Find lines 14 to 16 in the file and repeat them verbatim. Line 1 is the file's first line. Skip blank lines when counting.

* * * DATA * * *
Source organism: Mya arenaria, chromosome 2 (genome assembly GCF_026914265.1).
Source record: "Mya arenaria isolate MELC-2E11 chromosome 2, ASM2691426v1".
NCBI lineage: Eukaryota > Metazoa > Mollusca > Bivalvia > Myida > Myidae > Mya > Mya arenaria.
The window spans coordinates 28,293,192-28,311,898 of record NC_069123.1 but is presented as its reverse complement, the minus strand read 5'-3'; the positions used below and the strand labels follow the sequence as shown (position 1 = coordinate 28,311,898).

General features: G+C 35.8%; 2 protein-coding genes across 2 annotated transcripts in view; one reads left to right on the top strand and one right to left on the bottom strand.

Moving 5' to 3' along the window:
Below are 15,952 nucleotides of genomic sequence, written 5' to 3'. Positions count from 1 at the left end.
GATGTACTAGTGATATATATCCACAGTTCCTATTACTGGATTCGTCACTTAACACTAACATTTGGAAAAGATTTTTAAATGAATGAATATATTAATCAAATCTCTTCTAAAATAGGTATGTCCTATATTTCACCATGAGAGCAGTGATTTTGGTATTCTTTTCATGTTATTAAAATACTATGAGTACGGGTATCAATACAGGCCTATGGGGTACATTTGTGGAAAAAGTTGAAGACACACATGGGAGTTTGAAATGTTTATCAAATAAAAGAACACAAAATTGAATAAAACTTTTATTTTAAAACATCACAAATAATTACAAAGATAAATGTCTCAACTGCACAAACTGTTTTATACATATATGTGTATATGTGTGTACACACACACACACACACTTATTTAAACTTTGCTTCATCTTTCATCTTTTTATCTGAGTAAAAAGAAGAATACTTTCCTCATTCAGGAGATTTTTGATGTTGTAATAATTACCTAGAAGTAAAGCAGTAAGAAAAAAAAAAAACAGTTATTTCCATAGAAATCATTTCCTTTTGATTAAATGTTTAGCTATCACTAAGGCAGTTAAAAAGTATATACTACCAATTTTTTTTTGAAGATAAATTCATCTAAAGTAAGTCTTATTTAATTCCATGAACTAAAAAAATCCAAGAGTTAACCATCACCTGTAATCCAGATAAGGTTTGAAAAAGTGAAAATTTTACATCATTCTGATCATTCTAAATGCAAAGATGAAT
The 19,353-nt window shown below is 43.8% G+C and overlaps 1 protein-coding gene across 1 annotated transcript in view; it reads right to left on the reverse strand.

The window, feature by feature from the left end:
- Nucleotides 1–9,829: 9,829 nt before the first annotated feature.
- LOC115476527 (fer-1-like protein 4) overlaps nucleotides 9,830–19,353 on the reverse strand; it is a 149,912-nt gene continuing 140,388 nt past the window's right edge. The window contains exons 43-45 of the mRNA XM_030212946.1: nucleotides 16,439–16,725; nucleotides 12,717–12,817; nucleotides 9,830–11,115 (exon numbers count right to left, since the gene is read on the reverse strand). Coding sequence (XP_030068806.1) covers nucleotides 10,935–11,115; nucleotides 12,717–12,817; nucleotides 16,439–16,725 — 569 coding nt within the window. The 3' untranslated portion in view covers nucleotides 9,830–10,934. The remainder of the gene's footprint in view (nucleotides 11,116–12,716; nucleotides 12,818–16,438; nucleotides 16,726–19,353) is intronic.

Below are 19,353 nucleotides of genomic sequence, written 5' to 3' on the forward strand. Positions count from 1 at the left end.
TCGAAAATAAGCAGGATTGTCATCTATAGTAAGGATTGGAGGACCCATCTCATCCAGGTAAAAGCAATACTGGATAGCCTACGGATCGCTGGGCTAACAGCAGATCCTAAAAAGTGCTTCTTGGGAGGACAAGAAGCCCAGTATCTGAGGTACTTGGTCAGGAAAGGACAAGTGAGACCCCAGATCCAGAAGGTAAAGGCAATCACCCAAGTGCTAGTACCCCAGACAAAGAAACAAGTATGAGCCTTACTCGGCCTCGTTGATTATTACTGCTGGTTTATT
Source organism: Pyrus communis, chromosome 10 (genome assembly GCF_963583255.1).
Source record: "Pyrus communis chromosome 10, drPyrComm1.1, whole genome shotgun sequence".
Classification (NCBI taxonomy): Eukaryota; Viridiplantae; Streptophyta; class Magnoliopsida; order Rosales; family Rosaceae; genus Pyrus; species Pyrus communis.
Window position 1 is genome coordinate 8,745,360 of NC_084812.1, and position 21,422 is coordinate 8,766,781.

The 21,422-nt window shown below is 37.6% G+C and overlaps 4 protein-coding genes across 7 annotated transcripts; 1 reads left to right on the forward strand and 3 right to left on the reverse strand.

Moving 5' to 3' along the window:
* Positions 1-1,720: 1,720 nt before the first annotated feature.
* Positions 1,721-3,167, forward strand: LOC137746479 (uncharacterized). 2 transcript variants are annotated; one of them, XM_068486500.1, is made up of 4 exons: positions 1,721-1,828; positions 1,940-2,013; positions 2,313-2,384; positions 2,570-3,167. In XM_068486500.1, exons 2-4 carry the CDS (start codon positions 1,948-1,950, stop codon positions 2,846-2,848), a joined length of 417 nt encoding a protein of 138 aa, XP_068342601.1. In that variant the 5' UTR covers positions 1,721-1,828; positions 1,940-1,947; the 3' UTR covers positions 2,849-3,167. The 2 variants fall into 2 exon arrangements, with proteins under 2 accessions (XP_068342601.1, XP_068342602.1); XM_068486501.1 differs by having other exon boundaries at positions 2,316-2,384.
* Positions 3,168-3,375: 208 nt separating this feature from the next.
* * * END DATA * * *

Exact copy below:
TCGAAAATAAGCAGGATTGTCATCTATAGTAAGGATTGGAGGACCCATCTCATCCAGGTAAAAGCAATACTGGATAGCCTACGGATCGCTGGGCTAACAGCAGATCCTAAAAAGTGCTTCTTGGGAGGACAAGAAGCCCAGTATCTGAGGTACTTGGTCAGGAAAGGACAAGTGAGACCCCAGATCCAGAAGGTAAAGGCAATCACCCAAGTGCTAGTACCCCAGACAAAGAAACAAGTATGAGCCTTACTCGGCCTCGTTGATTATTACTGCTGGTTTATT
Source organism: Pyrus communis, chromosome 10 (genome assembly GCF_963583255.1).
Source record: "Pyrus communis chromosome 10, drPyrComm1.1, whole genome shotgun sequence".